01 Sep August 2017 Fishing Report
August was a strong month from start to finish for sockeye, silvers, and trout on the Kenai River. The below average water levels forced us to rethink our approach to silvers and rainbows, but we managed to formulate a productive game plan and had many good days throughout the month.
Overall we were happy with the performance of the fishing during August and enjoyed our time with old friends and meeting new ones.
As always the first week of August fished great, we saw many nice, fat fish and several bows in the 8-10lb range. The slow trickle sockeye run kept the rainbows spread out more than usual so more work was needed to consistently stay on the fish. Less anglers were seen catching late run reds and fewer anglers were present along the banks causing a pullback in food for the hungry bows. Fortunately, we were able to find areas that had several consistent pockets of fish in short distance from each other allowing for steady action.
As August rolled on we saw the typical tough mid-month bite. We had to fish more water than usual as the smaller food supply kept trout spread out. The lower water levels definitely helped keep food in cachement areas vs. being washed down river by larger water volume helping band aid the situation.
The end of August greeted us with the king salmon spawn, once again the low water dictated which spawn beds were holding fish. This was a fairly easy crux to navigate and the end result was some great fishing and the discovery of beds we did not know of. Meanwhile, the sockeye were staging fairly strong and some spawning adding some diversity to the mix and several big bows to the net.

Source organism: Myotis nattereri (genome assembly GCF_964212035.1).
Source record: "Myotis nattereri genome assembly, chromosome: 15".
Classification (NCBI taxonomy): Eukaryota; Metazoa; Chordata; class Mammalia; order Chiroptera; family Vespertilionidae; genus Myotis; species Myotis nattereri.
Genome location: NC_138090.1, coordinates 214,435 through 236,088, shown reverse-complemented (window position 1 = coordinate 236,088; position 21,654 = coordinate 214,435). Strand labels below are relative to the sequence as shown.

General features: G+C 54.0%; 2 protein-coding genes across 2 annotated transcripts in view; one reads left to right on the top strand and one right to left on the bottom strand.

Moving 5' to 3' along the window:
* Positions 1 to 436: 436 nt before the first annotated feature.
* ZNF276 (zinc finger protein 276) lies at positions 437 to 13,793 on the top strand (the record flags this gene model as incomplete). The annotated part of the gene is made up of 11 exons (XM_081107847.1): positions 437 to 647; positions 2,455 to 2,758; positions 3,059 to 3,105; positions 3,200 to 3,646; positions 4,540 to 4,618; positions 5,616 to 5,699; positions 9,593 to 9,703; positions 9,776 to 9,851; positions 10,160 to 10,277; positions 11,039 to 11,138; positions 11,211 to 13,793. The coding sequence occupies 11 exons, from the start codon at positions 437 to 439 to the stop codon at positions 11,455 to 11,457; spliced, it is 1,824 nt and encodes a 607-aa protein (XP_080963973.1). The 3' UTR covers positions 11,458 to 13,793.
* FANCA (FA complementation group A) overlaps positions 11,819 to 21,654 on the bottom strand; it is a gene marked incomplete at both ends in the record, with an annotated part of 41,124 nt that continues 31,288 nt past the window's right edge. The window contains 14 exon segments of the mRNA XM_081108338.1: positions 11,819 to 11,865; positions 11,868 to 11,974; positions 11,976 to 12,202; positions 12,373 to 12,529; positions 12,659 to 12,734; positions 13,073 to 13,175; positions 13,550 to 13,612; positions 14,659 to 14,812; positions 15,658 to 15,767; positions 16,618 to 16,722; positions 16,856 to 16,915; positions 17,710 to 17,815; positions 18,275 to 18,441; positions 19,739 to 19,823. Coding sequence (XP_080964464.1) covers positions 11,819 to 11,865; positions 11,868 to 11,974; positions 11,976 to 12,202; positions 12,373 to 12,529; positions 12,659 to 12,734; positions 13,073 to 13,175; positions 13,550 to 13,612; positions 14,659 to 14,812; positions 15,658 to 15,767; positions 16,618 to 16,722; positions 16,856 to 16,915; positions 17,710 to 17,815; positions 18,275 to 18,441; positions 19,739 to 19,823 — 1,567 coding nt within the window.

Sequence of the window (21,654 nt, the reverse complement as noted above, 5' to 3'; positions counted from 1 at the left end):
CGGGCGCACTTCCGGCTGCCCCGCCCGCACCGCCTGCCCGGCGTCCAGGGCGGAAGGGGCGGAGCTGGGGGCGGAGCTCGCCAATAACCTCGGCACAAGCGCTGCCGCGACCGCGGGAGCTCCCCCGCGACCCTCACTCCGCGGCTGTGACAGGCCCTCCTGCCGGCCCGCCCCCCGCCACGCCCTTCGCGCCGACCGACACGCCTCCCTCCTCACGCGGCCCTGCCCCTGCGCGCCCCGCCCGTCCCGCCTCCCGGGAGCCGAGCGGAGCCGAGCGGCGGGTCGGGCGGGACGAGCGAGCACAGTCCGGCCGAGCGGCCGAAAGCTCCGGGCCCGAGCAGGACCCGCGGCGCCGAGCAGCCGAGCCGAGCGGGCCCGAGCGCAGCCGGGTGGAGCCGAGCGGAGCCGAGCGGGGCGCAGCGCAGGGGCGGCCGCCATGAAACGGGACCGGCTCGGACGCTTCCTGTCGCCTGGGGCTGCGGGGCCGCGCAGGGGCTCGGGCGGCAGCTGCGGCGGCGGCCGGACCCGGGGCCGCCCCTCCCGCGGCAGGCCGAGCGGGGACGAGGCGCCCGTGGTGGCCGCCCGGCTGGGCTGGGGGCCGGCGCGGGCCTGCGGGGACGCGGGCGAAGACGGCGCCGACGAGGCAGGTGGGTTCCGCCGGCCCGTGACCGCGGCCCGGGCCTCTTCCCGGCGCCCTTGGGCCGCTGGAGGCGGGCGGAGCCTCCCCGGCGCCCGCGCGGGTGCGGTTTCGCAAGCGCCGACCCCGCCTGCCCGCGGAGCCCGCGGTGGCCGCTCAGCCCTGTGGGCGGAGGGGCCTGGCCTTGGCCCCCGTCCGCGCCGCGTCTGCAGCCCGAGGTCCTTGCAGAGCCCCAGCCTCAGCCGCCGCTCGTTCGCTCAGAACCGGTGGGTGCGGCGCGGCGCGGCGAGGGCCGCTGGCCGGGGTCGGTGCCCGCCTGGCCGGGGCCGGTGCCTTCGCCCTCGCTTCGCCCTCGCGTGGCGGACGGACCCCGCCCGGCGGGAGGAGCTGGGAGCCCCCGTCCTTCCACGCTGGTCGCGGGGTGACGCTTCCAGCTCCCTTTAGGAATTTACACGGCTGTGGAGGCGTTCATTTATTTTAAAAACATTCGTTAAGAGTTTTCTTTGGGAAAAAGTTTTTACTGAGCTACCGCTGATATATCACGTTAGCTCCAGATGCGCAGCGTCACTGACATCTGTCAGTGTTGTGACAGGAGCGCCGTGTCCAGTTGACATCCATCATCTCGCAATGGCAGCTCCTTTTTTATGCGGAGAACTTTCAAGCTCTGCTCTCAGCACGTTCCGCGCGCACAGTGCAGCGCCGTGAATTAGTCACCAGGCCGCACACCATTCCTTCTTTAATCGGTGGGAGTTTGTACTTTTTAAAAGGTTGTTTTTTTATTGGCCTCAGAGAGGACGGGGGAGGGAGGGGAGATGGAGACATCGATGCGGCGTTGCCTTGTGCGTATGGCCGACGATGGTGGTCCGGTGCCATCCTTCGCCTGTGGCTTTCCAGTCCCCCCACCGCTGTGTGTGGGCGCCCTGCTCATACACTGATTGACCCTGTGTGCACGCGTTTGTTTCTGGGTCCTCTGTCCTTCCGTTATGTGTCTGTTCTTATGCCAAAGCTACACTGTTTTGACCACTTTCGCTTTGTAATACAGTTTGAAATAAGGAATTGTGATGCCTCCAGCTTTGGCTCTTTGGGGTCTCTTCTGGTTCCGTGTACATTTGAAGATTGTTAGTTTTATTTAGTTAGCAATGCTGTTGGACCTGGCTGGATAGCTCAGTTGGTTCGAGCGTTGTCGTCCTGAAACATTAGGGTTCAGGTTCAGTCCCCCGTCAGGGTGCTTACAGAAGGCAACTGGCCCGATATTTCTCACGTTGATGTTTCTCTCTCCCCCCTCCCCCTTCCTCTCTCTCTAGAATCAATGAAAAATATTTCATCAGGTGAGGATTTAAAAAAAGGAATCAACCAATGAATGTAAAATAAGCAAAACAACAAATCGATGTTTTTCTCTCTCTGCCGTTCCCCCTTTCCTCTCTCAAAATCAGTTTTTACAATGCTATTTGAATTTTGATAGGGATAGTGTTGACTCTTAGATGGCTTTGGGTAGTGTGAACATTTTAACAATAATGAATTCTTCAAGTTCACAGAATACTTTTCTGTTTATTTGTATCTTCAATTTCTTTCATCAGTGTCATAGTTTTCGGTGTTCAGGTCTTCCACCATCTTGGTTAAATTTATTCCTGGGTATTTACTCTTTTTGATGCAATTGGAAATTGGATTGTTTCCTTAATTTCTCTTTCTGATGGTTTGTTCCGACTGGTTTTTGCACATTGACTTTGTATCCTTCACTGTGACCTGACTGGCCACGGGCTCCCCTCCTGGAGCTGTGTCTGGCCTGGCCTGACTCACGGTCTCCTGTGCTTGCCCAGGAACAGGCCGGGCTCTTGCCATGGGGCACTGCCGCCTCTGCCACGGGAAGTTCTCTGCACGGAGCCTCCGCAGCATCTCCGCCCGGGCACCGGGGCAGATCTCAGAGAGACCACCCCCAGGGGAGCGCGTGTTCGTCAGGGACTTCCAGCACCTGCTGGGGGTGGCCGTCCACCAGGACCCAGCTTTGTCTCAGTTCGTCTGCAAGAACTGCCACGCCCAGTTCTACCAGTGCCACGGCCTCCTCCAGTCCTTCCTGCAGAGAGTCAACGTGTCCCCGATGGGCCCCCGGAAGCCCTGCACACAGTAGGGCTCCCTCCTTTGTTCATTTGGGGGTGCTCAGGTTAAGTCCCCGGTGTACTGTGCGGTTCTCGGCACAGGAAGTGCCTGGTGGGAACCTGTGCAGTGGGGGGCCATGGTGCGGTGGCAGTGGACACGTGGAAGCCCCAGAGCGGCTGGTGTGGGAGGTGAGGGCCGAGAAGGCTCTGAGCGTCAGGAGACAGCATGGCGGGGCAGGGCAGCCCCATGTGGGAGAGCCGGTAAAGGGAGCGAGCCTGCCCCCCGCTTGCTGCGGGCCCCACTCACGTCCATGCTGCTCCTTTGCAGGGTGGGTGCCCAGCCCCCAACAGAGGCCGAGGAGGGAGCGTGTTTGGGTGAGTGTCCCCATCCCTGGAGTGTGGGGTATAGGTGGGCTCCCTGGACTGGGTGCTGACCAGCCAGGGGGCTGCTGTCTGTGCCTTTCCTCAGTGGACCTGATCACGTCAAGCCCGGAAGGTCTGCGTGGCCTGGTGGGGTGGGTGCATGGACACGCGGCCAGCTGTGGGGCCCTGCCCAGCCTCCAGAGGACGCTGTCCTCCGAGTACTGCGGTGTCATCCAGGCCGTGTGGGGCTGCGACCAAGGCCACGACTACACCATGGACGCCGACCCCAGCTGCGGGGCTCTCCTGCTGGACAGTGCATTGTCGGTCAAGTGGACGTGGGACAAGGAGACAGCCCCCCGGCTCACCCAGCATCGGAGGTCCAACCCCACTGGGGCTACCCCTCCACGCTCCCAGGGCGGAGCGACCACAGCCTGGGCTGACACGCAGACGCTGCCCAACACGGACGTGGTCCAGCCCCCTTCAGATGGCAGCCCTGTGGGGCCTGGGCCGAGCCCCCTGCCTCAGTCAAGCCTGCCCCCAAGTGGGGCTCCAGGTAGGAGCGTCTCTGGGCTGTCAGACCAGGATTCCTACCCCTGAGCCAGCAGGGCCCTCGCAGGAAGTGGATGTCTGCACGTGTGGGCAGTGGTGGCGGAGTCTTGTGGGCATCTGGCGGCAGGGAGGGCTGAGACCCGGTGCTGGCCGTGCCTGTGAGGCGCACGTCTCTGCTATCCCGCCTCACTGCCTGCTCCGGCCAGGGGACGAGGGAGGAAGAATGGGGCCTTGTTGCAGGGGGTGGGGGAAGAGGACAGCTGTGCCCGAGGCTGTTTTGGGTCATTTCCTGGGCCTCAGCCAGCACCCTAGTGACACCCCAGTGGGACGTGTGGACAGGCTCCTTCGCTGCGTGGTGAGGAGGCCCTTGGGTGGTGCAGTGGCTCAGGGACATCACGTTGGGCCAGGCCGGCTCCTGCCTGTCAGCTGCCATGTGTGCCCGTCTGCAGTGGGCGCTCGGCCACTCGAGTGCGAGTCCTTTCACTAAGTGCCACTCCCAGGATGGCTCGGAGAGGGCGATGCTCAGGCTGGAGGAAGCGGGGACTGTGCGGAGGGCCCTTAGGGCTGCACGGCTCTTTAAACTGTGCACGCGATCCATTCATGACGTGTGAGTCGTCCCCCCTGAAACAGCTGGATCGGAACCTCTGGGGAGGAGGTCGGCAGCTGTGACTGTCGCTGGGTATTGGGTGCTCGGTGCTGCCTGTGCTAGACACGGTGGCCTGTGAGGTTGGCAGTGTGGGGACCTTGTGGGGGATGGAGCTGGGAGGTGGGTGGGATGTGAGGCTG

We highly encourage folks to check out the late July – early August trout fishery. This is a great time to target trophy bows and fill the freezer with salmon.
The first week of August fished pretty well compared to the run as a whole. The steady but small numbers of Reds entering the river each day kept us working for limits, but we were successful at completing that task most days. By the end of the first week, Red fishing became fairly tough, which was a touch earlier than previous years, but a salmon run is hindsight and next to impossible to predict each year. We have no idea what next year will bring, but we are looking forward to it.
The 1st run of Silvers this year was pretty fun and trickled into early September. The low water during the meat of the run (Aug 15 – 20) kept us throwing spinners and targeting pocket water. We love casting for them when applicable, seeing a silver follow and strike a spinner on the retrieve is pretty exciting. The lower water made silvers a touch more finicky and feeling the subtle bite kept anglers on their game and created a great learning experience. The above average size of the silvers was a wonderful surprise and added a nice bonus to those looking to fill up the freezer.